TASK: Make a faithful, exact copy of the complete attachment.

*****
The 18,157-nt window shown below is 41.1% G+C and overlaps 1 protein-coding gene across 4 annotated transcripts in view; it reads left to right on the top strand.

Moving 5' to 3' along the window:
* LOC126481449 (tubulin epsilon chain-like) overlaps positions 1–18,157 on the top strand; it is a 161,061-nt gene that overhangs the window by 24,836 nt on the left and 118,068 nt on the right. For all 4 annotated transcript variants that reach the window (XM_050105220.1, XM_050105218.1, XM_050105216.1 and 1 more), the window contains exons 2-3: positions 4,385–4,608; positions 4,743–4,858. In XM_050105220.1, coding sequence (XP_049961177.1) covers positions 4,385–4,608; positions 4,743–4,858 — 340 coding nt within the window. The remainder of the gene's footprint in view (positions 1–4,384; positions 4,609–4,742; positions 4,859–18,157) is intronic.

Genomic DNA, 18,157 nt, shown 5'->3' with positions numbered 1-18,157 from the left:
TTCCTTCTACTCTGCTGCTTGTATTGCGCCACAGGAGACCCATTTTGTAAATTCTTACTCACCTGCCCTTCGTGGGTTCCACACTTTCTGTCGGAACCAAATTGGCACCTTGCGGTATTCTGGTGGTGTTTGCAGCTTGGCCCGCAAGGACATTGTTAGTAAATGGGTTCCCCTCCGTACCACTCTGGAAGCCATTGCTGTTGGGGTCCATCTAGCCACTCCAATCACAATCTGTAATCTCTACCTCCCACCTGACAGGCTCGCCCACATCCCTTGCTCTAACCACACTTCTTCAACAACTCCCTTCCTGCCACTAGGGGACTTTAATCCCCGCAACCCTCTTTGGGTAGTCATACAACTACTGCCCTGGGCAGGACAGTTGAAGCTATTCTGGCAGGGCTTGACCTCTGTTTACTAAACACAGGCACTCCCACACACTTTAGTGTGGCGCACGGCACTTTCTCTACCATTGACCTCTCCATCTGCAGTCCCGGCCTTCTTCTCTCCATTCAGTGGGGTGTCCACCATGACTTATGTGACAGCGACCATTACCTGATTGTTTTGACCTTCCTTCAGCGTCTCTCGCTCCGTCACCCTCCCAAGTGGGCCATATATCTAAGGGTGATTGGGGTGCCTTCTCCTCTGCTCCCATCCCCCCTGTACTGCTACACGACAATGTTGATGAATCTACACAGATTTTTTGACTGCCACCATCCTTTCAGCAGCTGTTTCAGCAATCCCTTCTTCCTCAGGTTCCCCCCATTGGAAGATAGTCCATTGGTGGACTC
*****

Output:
The 18,157-nt window shown below is 41.1% G+C and overlaps 1 protein-coding gene across 4 annotated transcripts in view; it reads left to right on the top strand.

Moving 5' to 3' along the window:
* LOC126481449 (tubulin epsilon chain-like) overlaps positions 1–18,157 on the top strand; it is a 161,061-nt gene that overhangs the window by 24,836 nt on the left and 118,068 nt on the right. For all 4 annotated transcript variants that reach the window (XM_050105220.1, XM_050105218.1, XM_050105216.1 and 1 more), the window contains exons 2-3: positions 4,385–4,608; positions 4,743–4,858. In XM_050105220.1, coding sequence (XP_049961177.1) covers positions 4,385–4,608; positions 4,743–4,858 — 340 coding nt within the window. The remainder of the gene's footprint in view (positions 1–4,384; positions 4,609–4,742; positions 4,859–18,157) is intronic.

Genomic DNA, 18,157 nt, shown 5'->3' with positions numbered 1-18,157 from the left:
TTCCTTCTACTCTGCTGCTTGTATTGCGCCACAGGAGACCCATTTTGTAAATTCTTACTCACCTGCCCTTCGTGGGTTCCACACTTTCTGTCGGAACCAAATTGGCACCTTGCGGTATTCTGGTGGTGTTTGCAGCTTGGCCCGCAAGGACATTGTTAGTAAATGGGTTCCCCTCCGTACCACTCTGGAAGCCATTGCTGTTGGGGTCCATCTAGCCACTCCAATCACAATCTGTAATCTCTACCTCCCACCTGACAGGCTCGCCCACATCCCTTGCTCTAACCACACTTCTTCAACAACTCCCTTCCTGCCACTAGGGGACTTTAATCCCCGCAACCCTCTTTGGGTAGTCATACAACTACTGCCCTGGGCAGGACAGTTGAAGCTATTCTGGCAGGGCTTGACCTCTGTTTACTAAACACAGGCACTCCCACACACTTTAGTGTGGCGCACGGCACTTTCTCTACCATTGACCTCTCCATCTGCAGTCCCGGCCTTCTTCTCTCCATTCAGTGGGGTGTCCACCATGACTTATGTGACAGCGACCATTACCTGATTGTTTTGACCTTCCTTCAGCGTCTCTCGCTCCGTCACCCTCCCAAGTGGGCCATATATCTAAGGGTGATTGGGGTGCCTTCTCCTCTGCTCCCATCCCCCCTGTACTGCTACACGACAATGTTGATGAATCTACACAGATTTTTTGACTGCCACCATCCTTTCAGCAGCTGTTTCAGCAATCCCTTCTTCCTCAGGTTCCCCCCATTGGAAGATAGTCCATTGGTGGACTC